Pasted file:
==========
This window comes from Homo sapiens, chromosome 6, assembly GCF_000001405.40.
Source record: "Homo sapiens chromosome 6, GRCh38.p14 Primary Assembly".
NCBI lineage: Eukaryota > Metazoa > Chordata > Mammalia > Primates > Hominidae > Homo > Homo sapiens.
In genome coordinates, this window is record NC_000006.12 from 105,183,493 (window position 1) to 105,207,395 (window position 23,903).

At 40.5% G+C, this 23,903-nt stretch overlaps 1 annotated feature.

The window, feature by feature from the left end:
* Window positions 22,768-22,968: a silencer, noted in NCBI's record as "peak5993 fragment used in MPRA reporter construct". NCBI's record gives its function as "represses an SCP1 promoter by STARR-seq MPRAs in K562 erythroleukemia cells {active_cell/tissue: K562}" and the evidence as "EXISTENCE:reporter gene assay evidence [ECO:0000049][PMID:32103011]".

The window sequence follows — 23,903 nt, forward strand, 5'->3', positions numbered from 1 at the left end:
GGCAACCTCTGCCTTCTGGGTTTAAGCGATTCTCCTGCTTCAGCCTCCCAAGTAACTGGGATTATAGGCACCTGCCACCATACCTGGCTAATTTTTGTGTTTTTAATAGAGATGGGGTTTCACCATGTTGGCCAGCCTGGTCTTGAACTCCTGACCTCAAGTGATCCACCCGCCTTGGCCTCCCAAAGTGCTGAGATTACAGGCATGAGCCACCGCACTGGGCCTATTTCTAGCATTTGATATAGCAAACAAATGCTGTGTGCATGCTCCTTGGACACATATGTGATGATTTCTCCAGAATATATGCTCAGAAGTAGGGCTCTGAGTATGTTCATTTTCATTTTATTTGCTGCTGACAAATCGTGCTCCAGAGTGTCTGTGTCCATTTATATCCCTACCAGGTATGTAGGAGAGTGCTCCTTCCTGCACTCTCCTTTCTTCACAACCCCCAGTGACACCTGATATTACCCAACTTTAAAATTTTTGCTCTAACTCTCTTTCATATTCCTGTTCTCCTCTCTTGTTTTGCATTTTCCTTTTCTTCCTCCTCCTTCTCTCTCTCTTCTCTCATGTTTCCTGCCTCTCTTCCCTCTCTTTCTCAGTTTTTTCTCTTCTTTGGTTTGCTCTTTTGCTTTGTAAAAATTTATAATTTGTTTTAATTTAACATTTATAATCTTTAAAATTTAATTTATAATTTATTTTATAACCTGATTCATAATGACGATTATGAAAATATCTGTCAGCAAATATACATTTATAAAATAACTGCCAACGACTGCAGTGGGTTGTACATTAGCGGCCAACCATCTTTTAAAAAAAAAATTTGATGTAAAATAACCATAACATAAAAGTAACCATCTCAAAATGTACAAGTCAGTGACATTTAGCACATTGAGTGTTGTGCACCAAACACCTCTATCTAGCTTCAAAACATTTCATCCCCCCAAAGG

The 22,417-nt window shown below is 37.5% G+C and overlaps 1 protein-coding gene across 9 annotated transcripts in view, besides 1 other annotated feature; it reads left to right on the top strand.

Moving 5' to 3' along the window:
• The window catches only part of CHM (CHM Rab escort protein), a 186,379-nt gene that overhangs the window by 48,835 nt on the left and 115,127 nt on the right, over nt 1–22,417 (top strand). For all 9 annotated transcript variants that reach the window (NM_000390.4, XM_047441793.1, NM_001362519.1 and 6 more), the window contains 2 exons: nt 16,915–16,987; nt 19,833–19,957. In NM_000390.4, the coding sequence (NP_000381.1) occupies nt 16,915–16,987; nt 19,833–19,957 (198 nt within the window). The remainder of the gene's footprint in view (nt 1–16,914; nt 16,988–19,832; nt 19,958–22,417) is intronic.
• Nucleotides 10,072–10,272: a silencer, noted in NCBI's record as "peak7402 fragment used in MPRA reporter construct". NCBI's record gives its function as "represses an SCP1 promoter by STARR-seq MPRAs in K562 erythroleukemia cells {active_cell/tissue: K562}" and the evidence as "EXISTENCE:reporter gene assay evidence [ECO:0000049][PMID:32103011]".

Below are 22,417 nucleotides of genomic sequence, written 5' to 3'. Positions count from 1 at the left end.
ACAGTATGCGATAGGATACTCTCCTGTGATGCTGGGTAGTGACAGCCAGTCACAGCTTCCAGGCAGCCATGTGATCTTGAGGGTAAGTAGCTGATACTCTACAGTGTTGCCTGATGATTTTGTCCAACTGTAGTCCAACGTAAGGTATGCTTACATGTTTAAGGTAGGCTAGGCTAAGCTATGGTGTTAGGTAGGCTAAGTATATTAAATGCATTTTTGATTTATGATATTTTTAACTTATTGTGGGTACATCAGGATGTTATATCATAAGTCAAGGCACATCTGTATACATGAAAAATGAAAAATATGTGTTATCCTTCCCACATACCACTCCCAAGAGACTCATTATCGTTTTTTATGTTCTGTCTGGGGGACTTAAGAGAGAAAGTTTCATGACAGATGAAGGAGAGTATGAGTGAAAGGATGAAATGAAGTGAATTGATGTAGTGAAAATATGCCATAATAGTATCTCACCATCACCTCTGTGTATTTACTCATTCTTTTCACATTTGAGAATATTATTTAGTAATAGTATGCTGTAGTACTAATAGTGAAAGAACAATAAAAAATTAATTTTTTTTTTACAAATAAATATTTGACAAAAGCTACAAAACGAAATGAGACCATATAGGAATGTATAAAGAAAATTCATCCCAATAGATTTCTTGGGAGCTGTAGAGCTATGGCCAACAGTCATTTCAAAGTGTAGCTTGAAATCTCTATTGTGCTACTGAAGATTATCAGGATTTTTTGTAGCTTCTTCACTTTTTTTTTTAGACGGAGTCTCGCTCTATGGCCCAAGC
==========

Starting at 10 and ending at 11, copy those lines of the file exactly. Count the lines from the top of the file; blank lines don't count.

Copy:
The 22,417-nt window shown below is 37.5% G+C and overlaps 1 protein-coding gene across 9 annotated transcripts in view, besides 1 other annotated feature; it reads left to right on the top strand.

Moving 5' to 3' along the window: